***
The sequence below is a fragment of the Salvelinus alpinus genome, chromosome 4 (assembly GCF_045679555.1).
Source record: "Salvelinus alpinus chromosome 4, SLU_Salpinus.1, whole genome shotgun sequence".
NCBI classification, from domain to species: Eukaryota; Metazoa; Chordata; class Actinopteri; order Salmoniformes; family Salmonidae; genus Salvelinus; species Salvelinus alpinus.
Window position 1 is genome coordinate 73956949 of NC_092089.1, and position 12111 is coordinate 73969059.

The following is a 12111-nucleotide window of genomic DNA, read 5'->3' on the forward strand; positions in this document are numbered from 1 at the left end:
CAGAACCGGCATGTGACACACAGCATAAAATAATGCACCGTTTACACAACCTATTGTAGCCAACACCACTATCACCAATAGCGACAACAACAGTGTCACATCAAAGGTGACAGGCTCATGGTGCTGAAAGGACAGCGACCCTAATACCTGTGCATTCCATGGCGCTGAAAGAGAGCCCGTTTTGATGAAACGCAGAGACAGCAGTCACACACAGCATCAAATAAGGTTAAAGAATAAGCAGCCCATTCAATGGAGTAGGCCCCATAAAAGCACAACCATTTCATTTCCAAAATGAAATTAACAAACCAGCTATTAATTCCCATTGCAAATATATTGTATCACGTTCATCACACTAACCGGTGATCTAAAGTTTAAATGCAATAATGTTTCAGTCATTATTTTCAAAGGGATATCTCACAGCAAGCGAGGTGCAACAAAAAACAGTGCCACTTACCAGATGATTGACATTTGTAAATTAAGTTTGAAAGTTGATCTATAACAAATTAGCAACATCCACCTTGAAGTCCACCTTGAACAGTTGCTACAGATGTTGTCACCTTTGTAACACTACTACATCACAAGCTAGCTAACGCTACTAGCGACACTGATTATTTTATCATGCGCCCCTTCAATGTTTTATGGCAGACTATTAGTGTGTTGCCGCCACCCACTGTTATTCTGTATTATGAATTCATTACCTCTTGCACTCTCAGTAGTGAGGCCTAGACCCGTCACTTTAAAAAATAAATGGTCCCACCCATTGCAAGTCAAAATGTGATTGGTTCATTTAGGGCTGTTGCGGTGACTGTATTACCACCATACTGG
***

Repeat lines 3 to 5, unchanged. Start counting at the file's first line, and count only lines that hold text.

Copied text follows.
NCBI classification, from domain to species: Eukaryota; Metazoa; Chordata; class Actinopteri; order Salmoniformes; family Salmonidae; genus Salvelinus; species Salvelinus alpinus.
Window position 1 is genome coordinate 73956949 of NC_092089.1, and position 12111 is coordinate 73969059.

The following is a 12111-nucleotide window of genomic DNA, read 5'->3' on the forward strand; positions in this document are numbered from 1 at the left end: